MANKATO - After decades of accidents and fatalities, one of the Highway 14's deadliest segments will get long-sought safety upgrades.
Gov. Mark Dayton and the Minnesota Department of Transportation (MnDOT) announced Tuesday in Mankato that the segment of Highway 14 between North Mankato and Nicollet will receive a four-lane expansion by 2017 or 2018. Additionally, safety improvements will be completed on the stretch by this winter.
MnDOT Commissioner Tom Sorel received applause when he said the four-lane project was guaranteed in five to six years. The project will cost $21 million to $35 million. MnDOT will provide $21 million to $23 million, and the Legislature will allocate the rest. The project will take two years to construct.
Staff photo by Josh Moniz
Gov. Mark Dayton, center, accompanied by 1st District Congressman Tim Walz and State Sen. Kathy Sheran, presented an improvement plan for Highway 14 between North Mankato and Nicollet on Tuesday in Mankato.
Whether MnDOT builds an $11 million bypass at Nicollet or ends the four-lanes just before the town will depend on how much the Legislature funds the project.
In addition to the four-lane project, MnDOT will complete safety improvement work on Highway 14 before this winter. The road will have its lines redrawn to allow an 8-foot median between the two lanes while work will be done to "beef up" the road's shoulders.
The road's shoulders will diminished in size. The median will consist of vertical tubes down the middle that will rise into the air when bumped to give drivers a visual warning. The rest of the median will consist of rumble strips. The space between the lanes is designed to keep minor driving mistakes from becoming head-on accidents.
Swanson said the improvements won't be duplicate work because it will be done in a way to set up the eventual four-lane project. He said the only unknown factor is whether the four-lanes will route through or around Nicollet.
Finally, MnDOT will sponsor targeted increases in law enforcement along Highway 14 to reduce dangerous driving habits.
The project is a sudden reversal for MnDOT after officials indicated last April that funding constraints essentially took a four-lane expansion off the table. That position was presented during MnDOT's safety audit of Highway 14 from North Mankato to Nicollet, which has three times the state average for fatal crashes on similar roads. This data dramatically outpaced previous fatal statistics for Highway 14. Seventeen fatalities occurred on Highway 14 since 2000, compared to 13 deaths in the I-35 bridge collapse. Four-lane advocates claimed this comparison proved Highway 14 was inherently unsafe and stifled regional economic growth.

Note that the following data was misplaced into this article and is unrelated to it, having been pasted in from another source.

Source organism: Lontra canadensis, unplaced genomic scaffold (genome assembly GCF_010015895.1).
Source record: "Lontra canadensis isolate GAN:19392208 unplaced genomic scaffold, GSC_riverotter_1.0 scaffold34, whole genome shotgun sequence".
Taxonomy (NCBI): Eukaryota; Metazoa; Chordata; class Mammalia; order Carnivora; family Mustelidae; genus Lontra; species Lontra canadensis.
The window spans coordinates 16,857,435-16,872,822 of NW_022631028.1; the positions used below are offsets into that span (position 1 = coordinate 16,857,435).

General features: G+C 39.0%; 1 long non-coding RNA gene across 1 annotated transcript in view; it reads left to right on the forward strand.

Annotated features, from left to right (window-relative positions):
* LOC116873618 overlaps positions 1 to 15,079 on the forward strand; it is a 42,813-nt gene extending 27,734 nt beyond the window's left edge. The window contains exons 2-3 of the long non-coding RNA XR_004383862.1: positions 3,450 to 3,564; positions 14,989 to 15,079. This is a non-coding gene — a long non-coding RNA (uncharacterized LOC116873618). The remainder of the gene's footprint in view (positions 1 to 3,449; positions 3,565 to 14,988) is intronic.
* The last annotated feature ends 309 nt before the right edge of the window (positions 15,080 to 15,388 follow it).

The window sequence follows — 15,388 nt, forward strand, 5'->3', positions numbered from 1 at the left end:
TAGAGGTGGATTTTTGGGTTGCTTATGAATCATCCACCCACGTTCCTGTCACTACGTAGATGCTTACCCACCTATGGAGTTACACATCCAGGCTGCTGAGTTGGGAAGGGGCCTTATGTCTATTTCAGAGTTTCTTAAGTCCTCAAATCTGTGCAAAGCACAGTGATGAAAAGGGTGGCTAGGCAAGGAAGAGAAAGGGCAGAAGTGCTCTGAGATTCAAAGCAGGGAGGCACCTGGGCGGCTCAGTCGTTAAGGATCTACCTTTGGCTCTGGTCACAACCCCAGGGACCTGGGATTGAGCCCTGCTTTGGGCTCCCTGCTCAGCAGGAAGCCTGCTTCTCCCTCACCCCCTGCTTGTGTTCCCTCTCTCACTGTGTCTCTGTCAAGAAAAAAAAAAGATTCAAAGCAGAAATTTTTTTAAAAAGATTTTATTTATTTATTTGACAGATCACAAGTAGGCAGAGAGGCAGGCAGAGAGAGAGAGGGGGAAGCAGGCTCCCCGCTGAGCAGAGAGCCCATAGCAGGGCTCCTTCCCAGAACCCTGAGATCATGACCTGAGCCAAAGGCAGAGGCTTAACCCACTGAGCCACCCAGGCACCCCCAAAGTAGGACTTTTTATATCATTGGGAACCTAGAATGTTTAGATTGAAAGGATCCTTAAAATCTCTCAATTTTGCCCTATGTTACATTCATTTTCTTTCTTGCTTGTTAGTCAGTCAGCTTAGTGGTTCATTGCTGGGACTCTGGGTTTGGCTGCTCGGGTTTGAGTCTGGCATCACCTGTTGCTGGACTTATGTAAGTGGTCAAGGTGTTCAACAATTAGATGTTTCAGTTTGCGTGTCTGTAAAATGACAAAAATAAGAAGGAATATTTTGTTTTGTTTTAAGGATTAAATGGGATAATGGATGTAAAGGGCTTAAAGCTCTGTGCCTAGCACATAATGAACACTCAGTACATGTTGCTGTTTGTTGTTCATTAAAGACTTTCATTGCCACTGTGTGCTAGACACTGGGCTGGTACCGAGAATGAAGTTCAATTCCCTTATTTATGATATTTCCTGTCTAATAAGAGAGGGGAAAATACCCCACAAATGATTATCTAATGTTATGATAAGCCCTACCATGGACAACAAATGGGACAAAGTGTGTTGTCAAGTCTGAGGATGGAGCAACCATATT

MnDOT argued that falling gas tax revenues and increasing construction costs limited it to only maintaining existing infrastructure with "low-cost, high-benefit" project. MnDOT officials planned to leave Highway 14 in its 20-year construction plan.
Instead, MnDOT advocated small-scale safety improvement projects until four-lane funding arrived sometime in the future. MnDOT presented a new Corridor Investment Management Strategy funding program to specifically push the smaller projects. Highway 14 area residents and regional legislators publicly rebuked the plan.
Tuesday's announcement drew support from Highway 14 advocates, but also criticism about whether MnDOT could have funded the project sooner.
MnDOT's funding will come from the Mankato-based District 7 regional office's $46 million in annual funding. What exact funds will be shifted remains unclear.
MnDOT District 7 Transportation Engineer Jim Swanson said the funds will be pulled from future unallocated funding for 2016 and beyond. He said the funds may have originally gone to various safety improvements around the district, but will now be rerouted for the four-lane project.
The reasons for MnDOT's change of heart remains unclear. Dayton said the first momentum on the project came from an April meeting that State Rep. Terry Morrow (DFL-St. Peter) and State Sen. Kathy Sheran (DFL-Mankato) organized between himself and Sorel.
First District Congressman Tim Walz attributed the project's realization to Dayton, primarily for bringing a political focus to force movement towards improvements.
"Gov. Dayton has taken this from the top and said 'This will happen,'" said Walz.
Dayton responded that he considered it a collaborative effort.
MnDOT officials maintained that the project was only driven by the safety audit, which "validated the concerns about Highway 14."
still looking forward
Although all officials at the press conference praised the four-lane project as a major accomplishment, they cautiously added that there was still a strong need to complete the rest of the four-lane expansions for Highway 14. No immediate plans have been made with MnDOT yet on the remaining two-lane segments of Highway 14.
Morrow said that the planned improvements were the best he could have hoped for. He plans to continue pushing for a complete four-lane highway to New Ulm.